The purpose of this project is to maintain long-term observations of meteorological and oceanographic conditions established as part of the Prince William Sound Ocean Observing System.
When the Alaska Ocean Observing System (AOOS) was being formed it was decided to use Prince William Sound (PWS) as a pilot location for the system. In partnership with the Oil Spill Recovery Institute (OSRI) a number of models and observation systems were established to demonstrate the value of an ocean observing system in the region. Included in the observations were several meteorological stations to improve observations for boaters and modelers. More recently, an acoustic tracking system was established that allows for observations of tagged fish passing in and out of PWS, and a conductivity sensor was added to the tide station in Cordova to provide a measure of salinity to go with the temperature data being collected there.
Snowpack Telemetry (SNOTEL) meteorological stations, set up in partnership with the Natural Resources Conservation Service (NRCS) and the Oil Spill Recovery Institute (OSRI), measure precipitation from snow and rain throughout the year and are needed to establish the freshwater budget. Since the summer of 2005, six SNOTEL stations have been deployed at sea level in PWS, and two stations at alpine elevations. Each station in PWS measures temperature, wind speed and direction, precipitation, and solar radiation. With several years of data now available, we are able to more quantitatively test our understanding of freshwater input into PWS. The weather measurements are also important for oil spill trajectory modeling. Understanding the circulation of Prince William Sound requires accurate measurements of wind fields and precipitation. Snowmelt runoff and rainfall creates a freshwater layer that sets up aspects of the surface circulation. Wind stress then modifies the circulation creating local and seasonal circulation patterns. By understanding the basic meteorological conditions, including precipitation, we hope to improve our ability to model the hydrology of Prince William Sound, improve our understanding of the forces driving seasonal changes in circulation, and provide oil spill response organizations with necessary data. The array provides a much broader network of weather observations for boaters as well.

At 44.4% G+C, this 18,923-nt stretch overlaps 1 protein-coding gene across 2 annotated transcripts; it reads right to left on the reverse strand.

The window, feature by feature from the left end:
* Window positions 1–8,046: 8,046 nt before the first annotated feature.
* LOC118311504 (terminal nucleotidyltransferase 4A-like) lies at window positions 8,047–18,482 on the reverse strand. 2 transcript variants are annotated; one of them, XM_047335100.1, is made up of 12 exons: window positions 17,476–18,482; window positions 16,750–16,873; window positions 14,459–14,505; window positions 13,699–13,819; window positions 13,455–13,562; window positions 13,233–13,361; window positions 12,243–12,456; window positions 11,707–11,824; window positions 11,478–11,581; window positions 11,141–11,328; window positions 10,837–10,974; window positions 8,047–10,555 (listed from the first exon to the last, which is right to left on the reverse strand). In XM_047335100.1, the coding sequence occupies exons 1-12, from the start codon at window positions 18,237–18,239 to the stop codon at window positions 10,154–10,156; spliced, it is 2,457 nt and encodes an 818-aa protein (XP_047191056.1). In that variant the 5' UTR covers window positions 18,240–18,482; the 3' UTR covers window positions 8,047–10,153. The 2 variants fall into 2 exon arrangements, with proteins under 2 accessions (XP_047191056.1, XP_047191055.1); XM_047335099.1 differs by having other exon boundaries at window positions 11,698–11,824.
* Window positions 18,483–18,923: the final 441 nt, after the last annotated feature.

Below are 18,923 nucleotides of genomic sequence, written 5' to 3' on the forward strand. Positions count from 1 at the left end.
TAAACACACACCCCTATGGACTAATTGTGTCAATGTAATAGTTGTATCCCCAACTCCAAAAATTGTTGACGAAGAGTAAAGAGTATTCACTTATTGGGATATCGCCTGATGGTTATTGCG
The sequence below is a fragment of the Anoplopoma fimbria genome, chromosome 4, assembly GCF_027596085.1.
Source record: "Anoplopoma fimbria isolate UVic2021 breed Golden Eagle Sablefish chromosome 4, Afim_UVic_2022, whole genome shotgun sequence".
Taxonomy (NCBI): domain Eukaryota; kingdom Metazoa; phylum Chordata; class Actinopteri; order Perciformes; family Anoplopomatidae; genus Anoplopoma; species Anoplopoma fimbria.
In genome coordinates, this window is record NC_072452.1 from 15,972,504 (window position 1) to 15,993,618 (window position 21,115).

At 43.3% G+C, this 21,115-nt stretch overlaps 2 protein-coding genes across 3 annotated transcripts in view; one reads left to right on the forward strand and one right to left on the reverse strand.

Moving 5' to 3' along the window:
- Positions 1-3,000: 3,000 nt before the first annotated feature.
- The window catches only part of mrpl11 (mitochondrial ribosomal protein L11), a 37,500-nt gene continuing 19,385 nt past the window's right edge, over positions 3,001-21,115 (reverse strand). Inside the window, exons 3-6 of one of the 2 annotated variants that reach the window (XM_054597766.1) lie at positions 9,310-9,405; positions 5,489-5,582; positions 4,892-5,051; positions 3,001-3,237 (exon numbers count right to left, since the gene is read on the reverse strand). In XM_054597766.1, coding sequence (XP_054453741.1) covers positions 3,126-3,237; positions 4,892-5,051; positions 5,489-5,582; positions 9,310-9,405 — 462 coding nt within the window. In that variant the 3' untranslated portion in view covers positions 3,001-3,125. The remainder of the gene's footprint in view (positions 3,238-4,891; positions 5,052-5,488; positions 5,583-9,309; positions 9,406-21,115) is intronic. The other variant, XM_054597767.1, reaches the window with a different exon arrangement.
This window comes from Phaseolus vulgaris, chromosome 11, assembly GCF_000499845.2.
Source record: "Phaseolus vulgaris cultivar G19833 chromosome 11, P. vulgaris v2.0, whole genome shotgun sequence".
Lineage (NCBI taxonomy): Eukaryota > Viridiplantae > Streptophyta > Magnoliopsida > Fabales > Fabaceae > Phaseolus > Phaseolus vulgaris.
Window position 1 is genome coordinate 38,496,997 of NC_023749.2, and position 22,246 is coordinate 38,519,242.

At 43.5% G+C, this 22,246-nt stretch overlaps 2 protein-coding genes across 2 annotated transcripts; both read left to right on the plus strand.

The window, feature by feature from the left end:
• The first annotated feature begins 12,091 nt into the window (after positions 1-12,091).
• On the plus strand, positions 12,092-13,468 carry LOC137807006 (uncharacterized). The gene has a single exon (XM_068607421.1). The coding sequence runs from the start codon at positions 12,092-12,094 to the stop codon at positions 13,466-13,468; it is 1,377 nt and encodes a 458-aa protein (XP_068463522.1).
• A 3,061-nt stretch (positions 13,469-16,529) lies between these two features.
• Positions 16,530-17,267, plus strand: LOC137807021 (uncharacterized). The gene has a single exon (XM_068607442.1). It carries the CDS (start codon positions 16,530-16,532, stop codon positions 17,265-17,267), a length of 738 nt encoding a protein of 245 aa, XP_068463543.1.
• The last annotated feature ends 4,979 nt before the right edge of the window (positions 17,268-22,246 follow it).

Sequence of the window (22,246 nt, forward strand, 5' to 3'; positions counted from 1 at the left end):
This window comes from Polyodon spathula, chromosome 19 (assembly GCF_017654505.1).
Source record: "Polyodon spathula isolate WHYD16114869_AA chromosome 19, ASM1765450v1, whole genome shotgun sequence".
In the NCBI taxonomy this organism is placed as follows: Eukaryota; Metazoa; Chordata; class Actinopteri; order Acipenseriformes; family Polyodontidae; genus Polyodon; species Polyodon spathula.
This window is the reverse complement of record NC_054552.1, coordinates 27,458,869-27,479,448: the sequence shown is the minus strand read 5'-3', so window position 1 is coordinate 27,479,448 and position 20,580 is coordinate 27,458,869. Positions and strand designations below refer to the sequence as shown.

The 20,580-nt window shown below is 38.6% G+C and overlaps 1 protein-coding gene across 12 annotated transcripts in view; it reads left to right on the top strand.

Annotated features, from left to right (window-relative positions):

In 2013 a Sea-Bird Microcat conductivity sensor was added to the tide station in Cordova. The data is transmitted through the NOAA tide observation system and the sensor is maintained by the Prince William Sound Science Center (PWSSC). The conductivity data is combined with temperature information to provide salinity data. There are very few observations of salinity around Alaska. By working with NOAA we are able to provide reliable observations at low cost.
In addition to physical observations we will collect observations of tagged fish and mammals. In spring 2013, the Dalhousie University’s Ocean Tracking Network (OTN) installed 6 acoustic arrays across the major entrances to Prince William Sound (Hinchinbrook Entrance, Montague Strait, and the 4 Southwest Passages) to document the movements and survival of marine animals carrying acoustic tags and how both are influenced by oceanographic conditions. With data available within a year of uploading, OTN maintains a database for the repository for all globally collected OTN tracking data. PWSSC has a collaborative agreement with Dalhousie University to operate and maintain the Prince William Sound arrays. Current AOOS funding provides ship time to service the array and download data. Funding for the OTN expires in February 2017. On an annual basis, the VR2w arrays in the Southwest Passages are maintained (batteries replaced/data uploaded) while at Montague Strait and Hinchinbrook Entrance arrays the data is uploaded remotely from VR4 receivers. Batteries in the VR4 receiver arrays at Hinchinbrook Entrance and Montague Strait will expire ~January 2020, at which time they can be retrieved, refurbished and redeployed. Refurbishment will extend the life of these important arrays for another 7 years.
- Provide accurate and real-time observations to be used by boaters and ocean forecasters in Prince William Sound; and,
- Meet short-term and long-term fisheries and ecosystem-based management needs by maintaining intensive sentinel monitoring in Prince William Sound.
- Contract with Natural Resources Conservation Service (NRCS) to maintain the most critical SnoTel stations in PWS and Cook Inlet providing real-time web accessible data. We will continue to assess the value of each of these stations, and focus our funding efforts on those with the broadest use.
- Support maintenance (vessel charters and personnel time to retrieve and download electronic data) of the biological monitoring network operated by Ocean Tracking Network (OTN) that uses acoustic monitoring equipment at entrances to PWS to identify tags on cod, salmon, sharks, whales, and other organisms that pass through PWS.
- Maintain the conductivity sensor at the Cordova tide station and evaluate the potential for possible expansion to other locations.